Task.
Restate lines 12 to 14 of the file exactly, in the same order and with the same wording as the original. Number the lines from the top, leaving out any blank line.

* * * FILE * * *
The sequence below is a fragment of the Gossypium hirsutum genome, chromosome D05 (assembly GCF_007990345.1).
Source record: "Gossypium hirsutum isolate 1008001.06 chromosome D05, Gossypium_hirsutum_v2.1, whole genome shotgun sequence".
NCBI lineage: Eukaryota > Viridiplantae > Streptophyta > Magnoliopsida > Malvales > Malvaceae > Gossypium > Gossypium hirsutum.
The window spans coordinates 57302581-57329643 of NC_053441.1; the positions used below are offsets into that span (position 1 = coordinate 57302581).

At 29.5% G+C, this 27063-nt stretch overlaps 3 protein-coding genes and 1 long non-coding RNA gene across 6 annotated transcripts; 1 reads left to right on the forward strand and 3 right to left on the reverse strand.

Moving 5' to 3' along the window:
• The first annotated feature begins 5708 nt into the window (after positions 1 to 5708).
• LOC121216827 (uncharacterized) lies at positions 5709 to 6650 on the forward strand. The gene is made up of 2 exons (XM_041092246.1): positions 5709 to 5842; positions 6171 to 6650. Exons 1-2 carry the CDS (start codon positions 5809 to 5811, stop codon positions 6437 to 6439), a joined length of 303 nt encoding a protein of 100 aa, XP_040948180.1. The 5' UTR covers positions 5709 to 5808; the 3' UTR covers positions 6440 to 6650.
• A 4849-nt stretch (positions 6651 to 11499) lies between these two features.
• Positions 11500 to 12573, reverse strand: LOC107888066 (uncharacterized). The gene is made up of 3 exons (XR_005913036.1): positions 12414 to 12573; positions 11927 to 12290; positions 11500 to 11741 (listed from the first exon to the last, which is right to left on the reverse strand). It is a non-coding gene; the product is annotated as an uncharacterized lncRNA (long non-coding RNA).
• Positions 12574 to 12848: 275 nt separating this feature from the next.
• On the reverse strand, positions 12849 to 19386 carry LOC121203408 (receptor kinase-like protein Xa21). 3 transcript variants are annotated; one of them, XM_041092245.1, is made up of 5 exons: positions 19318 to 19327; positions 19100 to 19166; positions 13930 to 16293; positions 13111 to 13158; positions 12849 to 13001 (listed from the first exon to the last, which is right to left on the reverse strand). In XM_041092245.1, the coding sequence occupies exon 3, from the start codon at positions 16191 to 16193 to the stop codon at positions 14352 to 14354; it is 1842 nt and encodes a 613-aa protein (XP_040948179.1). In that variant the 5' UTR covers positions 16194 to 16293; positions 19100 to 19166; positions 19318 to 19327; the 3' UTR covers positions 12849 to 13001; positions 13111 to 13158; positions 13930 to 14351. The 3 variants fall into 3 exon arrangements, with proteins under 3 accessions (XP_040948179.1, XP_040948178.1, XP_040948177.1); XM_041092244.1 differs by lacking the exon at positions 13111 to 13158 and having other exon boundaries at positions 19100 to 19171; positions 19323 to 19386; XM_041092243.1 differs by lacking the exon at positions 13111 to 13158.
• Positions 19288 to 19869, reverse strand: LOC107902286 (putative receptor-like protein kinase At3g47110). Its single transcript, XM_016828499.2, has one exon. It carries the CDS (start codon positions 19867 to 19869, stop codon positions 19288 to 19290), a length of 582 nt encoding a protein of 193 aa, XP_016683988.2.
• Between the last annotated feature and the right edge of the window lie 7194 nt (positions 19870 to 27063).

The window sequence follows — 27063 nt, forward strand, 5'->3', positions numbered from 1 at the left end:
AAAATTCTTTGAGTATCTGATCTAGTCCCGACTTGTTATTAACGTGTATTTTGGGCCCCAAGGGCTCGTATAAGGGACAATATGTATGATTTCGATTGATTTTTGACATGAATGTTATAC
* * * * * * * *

• On the reverse strand, positions 12849 to 19386 carry LOC121203408 (receptor kinase-like protein Xa21). 3 transcript variants are annotated; one of them, XM_041092245.1, is made up of 5 exons: positions 19318 to 19327; positions 19100 to 19166; positions 13930 to 16293; positions 13111 to 13158; positions 12849 to 13001 (listed from the first exon to the last, which is right to left on the reverse strand). In XM_041092245.1, the coding sequence occupies exon 3, from the start codon at positions 16191 to 16193 to the stop codon at positions 14352 to 14354; it is 1842 nt and encodes a 613-aa protein (XP_040948179.1). In that variant the 5' UTR covers positions 16194 to 16293; positions 19100 to 19166; positions 19318 to 19327; the 3' UTR covers positions 12849 to 13001; positions 13111 to 13158; positions 13930 to 14351. The 3 variants fall into 3 exon arrangements, with proteins under 3 accessions (XP_040948179.1, XP_040948178.1, XP_040948177.1); XM_041092244.1 differs by lacking the exon at positions 13111 to 13158 and having other exon boundaries at positions 19100 to 19171; positions 19323 to 19386; XM_041092243.1 differs by lacking the exon at positions 13111 to 13158.
• Positions 19288 to 19869, reverse strand: LOC107902286 (putative receptor-like protein kinase At3g47110). Its single transcript, XM_016828499.2, has one exon. It carries the CDS (start codon positions 19867 to 19869, stop codon positions 19288 to 19290), a length of 582 nt encoding a protein of 193 aa, XP_016683988.2.
• Between the last annotated feature and the right edge of the window lie 7194 nt (positions 19870 to 27063).